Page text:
Lean Into It (30th Anniversary Edition - Remastered) Mr. Big
- 1Daddy, Brother, Lover, Little Boy (The Electric Drill Song) - 2021 Remastered03:56
- 2Alive and Kickin' - 2021 Remastered05:29
- 3Green-Tinted Sixties Mind - 2021 Remastered03:30
- 4CDFF-Lucky This Time - 2021 Remastered04:14
- 5Voodoo Kiss - 2021 Remastered04:05
- 6Never Say Never - 2021 Remastered03:49
- 7Just Take My Heart - 2021 Remastered04:23
- 8My Kinda Woman - 2021 Remastered04:12
- 9A Little Too Loose - 2021 Remastered05:21
- 10Road to Ruin - 2021 Remastered03:59
- 11To Be With You - 2021 Remastered03:28
- 12Love Makes You Strong - 2021 Remastered03:27
- 13Stop Messing Around04:02
- 14Wild Wild Women03:35
Info for Lean Into It (30th Anniversary Edition - Remastered)
30th Anniversary of the American Rock Superband’s most popular album Lean Into It.
First released in 1991, Lean into It, is the second studio album by the American rock supergroup, consisting of Paul Gilbert, Eric Martin, Billy Sheehan and Pat Torpey, Mr. Big. This is the band's breakthrough album - Lean into It peaked at number 15 on the Billboard 200 charts, while the single 'To Be with You' became the band's first and only song to hit number 1 on the Billboard Hot 100.
The follow-up single, 'Just Take My Heart', was a Top-20 hit, peaking at number 16 on the Billboard Hot 100.The million-selling album also contains the popular tracks 'Daddy, Brother, Lover, Little Boy','Alive and Kickin' and 'Green Tinted Sixties Man'. Lean Into It shows that Mr. Big could also strip away all the flash and 7-minute solos and simply create well-written songs with rhythm, groove and good melodies, making the band one of the iconic new wave of progressive 'musician's bands' who could play mind-blowing complicated riffs on their instruments at lightning speeds.
This is one of the ever-green albums of 80's style hair band rock that transcends the years and 2021 is the 30th anniversary of the release. evoXS is remastering the album using hi-resolution digital transfers from the original analogue master tapes.
On this 30th Anniversary Edition, we get three extra tracks — early versions of “Alive And Kickin’” and “Green Tinted Sixties Mind,” which are sure to please fans plus, of all things, an enjoyable reggae version of “To Be With You,” which works far better than you might think. All in all, Lean Into It is well worth revisiting or discovering for the first time. It sounds like early 90s rock, certainly; the album’s sound pins it down squarely to a particular place and time. In the long run, however, that can only be a strong point, and the quality and depth of the music is nothing if not considerable.
Eric Martin, lead vocals
Paul Gilbert, electric guitar, acoustic guitar, handclaps, backing vocals, electric drill
Billy Sheehan, bass, backing vocals, electric drill
Pat Torpey, drums, percussion, backing vocals
Recorded 1990–91 at Rumbo Recorders, Canoga Park, Cherokee Studios, Hollywood and Fantasy Studios, Berkeley, California
Produced by Kevin Elson
were one of the few "shredder" pop metal bands (translation: the bandmembers were highly proficient at their instruments) that prized songcraft as highly as virtuosity. The seeds for the group's formation were sown when bass player extraordinaire Billy Sheehan, often called "the Eddie Van Halen of bass," left David Lee Roth's solo band in 1988. Shortly thereafter, he began piecing together a new outfit comprised of former Racer X guitarist Paul Gilbert, drummer Pat Torpey, and singer Eric Martin, the latter of whom had issued a pair of obscure solo releases in the mid-'80s. By 1989, the newly formed quartet had already inked a recording contract with Atlantic, resulting in the release of a self-titled debut the same year. Despite finding a warm reception among musicians, the album failed to cross over to a mainstream rock audience in America; however, Mr. Big was an immediate success overseas in Japan.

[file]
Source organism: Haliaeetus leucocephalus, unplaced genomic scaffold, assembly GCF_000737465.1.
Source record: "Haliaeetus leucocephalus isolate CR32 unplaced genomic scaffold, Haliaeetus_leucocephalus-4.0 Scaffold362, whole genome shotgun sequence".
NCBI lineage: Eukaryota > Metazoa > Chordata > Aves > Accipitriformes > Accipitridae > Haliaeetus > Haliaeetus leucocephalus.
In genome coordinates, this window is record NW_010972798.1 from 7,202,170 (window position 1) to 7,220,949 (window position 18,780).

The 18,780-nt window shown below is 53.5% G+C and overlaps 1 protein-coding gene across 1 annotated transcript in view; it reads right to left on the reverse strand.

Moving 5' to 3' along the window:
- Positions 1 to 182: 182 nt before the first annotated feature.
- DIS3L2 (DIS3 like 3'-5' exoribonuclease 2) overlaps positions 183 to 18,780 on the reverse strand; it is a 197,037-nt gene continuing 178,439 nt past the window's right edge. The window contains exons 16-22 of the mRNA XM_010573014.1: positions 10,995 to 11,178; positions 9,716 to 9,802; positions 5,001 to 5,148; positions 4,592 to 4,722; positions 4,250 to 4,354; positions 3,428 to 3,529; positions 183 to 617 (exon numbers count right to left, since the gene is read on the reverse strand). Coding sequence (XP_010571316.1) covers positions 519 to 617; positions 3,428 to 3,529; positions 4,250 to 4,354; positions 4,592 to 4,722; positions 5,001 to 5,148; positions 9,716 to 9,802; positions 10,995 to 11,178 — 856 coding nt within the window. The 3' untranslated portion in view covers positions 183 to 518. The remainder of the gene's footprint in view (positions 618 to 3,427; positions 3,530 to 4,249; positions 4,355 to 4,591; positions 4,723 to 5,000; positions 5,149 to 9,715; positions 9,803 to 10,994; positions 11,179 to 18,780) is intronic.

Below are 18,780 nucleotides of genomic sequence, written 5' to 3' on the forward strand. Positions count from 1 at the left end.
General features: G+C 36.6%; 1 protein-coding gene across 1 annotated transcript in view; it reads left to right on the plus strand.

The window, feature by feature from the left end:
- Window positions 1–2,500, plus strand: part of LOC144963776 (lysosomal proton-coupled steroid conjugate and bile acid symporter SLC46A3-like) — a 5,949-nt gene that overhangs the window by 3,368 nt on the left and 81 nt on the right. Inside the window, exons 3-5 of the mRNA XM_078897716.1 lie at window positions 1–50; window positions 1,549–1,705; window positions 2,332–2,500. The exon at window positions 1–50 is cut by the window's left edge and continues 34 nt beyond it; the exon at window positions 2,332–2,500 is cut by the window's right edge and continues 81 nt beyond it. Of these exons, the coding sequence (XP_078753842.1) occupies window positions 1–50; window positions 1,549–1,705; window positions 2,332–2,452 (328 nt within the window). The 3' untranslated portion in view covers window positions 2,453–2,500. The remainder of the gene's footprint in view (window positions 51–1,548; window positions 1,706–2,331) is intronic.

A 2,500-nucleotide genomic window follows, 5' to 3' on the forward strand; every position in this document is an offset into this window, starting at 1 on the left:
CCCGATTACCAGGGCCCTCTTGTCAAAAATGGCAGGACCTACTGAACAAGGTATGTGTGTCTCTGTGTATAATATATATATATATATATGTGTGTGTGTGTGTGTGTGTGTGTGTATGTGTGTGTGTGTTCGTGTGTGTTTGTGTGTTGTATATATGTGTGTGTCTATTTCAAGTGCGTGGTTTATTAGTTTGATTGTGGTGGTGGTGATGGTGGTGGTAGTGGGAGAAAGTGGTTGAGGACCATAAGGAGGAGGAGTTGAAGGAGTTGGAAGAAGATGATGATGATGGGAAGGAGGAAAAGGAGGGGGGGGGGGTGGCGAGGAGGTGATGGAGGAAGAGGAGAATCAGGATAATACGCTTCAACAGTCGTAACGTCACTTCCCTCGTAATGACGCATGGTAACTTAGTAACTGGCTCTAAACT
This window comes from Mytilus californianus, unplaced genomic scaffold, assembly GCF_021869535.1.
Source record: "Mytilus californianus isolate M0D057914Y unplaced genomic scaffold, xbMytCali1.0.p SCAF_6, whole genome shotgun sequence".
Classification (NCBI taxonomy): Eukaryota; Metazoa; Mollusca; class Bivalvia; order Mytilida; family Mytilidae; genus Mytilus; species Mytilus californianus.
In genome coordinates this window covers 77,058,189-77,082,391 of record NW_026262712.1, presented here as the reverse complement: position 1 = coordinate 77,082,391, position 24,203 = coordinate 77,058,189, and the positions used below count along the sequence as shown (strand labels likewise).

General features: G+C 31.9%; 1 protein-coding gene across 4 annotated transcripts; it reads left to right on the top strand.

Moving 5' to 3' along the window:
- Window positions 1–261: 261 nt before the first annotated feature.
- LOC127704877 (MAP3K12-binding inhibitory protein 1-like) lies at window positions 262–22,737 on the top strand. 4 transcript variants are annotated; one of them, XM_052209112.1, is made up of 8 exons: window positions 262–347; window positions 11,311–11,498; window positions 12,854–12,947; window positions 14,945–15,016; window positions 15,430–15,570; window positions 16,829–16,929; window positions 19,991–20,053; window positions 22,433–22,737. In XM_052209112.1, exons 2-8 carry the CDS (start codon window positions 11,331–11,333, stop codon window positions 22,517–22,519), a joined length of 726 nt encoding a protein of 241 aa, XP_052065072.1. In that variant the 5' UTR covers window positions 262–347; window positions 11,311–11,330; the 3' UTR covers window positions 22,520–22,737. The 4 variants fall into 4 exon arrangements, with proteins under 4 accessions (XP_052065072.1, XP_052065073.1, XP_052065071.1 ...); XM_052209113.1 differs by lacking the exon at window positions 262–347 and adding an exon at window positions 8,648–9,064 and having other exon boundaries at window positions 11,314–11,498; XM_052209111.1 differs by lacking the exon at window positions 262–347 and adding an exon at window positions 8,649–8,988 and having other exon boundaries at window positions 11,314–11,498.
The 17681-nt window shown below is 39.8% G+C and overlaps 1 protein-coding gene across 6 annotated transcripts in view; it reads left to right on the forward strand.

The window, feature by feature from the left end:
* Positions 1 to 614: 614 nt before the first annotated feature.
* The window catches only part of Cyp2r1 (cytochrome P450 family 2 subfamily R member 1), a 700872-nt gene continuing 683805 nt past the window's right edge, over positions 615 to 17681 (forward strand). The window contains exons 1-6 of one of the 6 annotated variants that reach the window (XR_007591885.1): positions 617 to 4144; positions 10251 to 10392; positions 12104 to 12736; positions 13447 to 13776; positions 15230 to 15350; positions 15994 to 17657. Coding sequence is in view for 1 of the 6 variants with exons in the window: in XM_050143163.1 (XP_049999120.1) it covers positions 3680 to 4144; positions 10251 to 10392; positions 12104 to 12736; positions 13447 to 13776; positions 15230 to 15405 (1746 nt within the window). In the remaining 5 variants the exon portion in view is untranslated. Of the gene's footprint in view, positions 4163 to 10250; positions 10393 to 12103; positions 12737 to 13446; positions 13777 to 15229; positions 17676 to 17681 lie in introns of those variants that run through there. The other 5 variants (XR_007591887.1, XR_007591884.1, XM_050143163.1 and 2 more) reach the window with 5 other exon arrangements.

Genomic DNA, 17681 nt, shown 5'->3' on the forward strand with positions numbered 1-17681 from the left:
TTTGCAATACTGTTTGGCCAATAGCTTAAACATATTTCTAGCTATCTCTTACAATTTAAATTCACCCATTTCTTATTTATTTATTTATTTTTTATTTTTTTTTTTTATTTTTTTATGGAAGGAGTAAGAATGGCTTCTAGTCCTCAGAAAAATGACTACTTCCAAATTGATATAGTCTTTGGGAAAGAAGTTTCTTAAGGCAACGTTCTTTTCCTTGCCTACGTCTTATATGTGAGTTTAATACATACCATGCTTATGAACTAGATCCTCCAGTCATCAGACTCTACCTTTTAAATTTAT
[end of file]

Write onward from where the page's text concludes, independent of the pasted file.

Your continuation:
The quartet broadened its horizons on its sophomore effort, 1991's Lean into It, which included the melodic psychedelic rocker "Green Tinted Sixties Mind" as well as a pair of ballads that would become sizable singles: the number one smash "To Be with You" and the Top 20 hit "Just Take My Heart." Despite issuing further releases like 1993's Bump Ahead and 1996's Hey Man, Mr. Big were unable to sustain such commercial success at home, although the group's popularity continued to soar in Japan (resulting in countless sold-out tours and such Japan-only live albums as Raw Like Sushi, Raw Like Sushi 2, Japandemonium, Mr. Big in Japan, etc.). Gilbert split from the group in the late '90s to pursue a solo career and was replaced by former Poison guitarist Richie Kotzen. The new lineup issued a pair of studio recordings, Get Over It and Actual Size, before launching a "farewell tour" in Japan, which culminated in their amicable breakup in 2002.
In early 2009, with the 20th anniversary of Mr. Big's debut on the horizon, the original lineup appeared on Japanese radio to announce that the group would be reuniting. A reunion tour was launched later that year, resulting in the release of 2009's double-disc concert album Back to Budokan, and the band headed home in September 2010 to record a new studio album in Los Angeles. The resulting What If was released three months later in Japan, followed by an American release in early 2011. The Pat Regan-produced ...The Stories We Could Tell was released in 2014, and in 2017 Mr. Big issued Defying Gravity, their third release since reuniting in 2010 and ninth studio long-player overall. (Greg Prato, AMG)
This album contains no booklet.